Introducing the Route du Rhum


 
James Boyd gives the insiders guide to this top ocean racing event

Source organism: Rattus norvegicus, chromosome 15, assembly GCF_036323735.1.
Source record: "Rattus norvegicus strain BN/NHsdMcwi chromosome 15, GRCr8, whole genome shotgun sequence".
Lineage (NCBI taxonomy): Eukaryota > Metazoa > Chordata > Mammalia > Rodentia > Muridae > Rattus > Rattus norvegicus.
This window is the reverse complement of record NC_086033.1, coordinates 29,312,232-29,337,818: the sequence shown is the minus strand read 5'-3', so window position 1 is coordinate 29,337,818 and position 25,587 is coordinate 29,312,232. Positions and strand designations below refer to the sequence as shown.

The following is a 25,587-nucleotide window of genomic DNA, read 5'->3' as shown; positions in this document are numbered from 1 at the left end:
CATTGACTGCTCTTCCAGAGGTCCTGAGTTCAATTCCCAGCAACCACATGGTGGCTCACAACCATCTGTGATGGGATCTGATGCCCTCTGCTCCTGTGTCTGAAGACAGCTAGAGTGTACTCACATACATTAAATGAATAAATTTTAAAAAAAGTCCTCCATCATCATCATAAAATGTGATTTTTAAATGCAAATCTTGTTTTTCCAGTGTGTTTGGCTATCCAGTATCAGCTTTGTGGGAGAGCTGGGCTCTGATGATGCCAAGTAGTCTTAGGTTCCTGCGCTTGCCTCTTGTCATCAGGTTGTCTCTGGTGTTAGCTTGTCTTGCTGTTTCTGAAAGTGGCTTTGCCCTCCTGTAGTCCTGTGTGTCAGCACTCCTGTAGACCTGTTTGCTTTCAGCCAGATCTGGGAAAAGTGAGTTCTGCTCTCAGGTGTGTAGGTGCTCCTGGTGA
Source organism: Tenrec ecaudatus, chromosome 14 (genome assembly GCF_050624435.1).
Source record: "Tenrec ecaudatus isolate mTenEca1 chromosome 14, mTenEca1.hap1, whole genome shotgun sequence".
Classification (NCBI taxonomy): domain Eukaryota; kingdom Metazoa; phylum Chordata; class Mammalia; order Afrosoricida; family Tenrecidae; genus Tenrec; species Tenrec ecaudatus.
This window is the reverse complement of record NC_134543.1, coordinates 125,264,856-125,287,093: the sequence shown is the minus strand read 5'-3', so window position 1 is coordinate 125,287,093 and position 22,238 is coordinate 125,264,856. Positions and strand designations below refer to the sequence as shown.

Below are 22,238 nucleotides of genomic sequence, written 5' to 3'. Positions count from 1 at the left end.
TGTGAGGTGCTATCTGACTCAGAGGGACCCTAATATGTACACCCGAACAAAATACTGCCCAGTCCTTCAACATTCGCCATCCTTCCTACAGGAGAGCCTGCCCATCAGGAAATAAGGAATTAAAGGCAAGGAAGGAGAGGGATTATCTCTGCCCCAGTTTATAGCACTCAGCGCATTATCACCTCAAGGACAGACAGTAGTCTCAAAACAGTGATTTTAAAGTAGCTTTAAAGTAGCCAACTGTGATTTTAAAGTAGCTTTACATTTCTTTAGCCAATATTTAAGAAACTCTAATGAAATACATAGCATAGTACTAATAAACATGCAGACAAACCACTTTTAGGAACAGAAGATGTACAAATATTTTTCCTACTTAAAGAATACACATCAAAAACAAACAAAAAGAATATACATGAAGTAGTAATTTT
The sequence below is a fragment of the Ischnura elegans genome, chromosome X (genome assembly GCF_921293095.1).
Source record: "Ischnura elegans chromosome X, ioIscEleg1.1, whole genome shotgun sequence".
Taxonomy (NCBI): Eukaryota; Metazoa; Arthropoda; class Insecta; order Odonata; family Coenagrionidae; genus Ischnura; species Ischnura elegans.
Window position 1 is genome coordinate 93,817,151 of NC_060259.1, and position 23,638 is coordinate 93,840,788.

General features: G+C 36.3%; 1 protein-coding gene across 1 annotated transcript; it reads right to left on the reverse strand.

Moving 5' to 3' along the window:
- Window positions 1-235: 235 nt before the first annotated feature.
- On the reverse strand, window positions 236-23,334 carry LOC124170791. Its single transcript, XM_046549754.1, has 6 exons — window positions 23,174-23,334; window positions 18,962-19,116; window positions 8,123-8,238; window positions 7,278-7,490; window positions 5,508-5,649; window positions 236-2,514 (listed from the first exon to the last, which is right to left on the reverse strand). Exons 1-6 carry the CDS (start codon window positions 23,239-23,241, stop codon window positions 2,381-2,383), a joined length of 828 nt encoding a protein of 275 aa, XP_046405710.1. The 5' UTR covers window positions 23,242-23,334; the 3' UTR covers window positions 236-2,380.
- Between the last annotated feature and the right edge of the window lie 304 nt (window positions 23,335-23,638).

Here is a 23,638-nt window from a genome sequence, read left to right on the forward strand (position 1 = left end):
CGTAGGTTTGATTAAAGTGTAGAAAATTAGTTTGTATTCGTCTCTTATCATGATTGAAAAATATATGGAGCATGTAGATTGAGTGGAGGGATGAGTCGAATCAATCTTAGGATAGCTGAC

59 boats will be taking the start line here in St Malo this weekend as part of the seventh Route du Rhum, singlehanded transatlantic race to Guadeloupe in the French Caribbean. The 60ft trimarans are scheduled to set off on Sunday at 1345 local time with the rest of the fleet on staggered starts from 1335 on Saturday (tomorrow). Here in France the Route du Rhum, the original French ocean race, may have been eclipsed in the public popularity stakes by the more ambitious Vendee Globe, but it is still a massive crowd puller and for a class which has yet to feature a round the world race, it is the pinnacle of the 60ft trimaran circuit's four yearly calendar. At present the scene here in grey, overcast St Malo is awe-inspiring. The old town of St Malo with its high city walls, reminiscent of Mervyn Peake's Gormenghast, lies to seaward of the Vauban and Duguay Trouin Basins. These are neatly divided in two by the main road leading into the old town and has the class two multihulls and the large monohull fleet in the inner basin and the unprecedented line-up of 60ft trimarans in the outer one. Along the harbour wall and the makeshift marina, there are barriers up from behind which the public can survey the scene and on the rare occasions when one of the better known skippers sticks his or her head above the parapet there are cheers and a clamouring for autographs. Ellen MacArthur carries a marker pen in her back pocket for just such occasions while the UUDS team are buying permawear Oakley sunglasses and Timberland boots for shore crew Alex Sizer so that she can do personal appearances in lieu of skipper Miranda Merron. In fact since we have been here the

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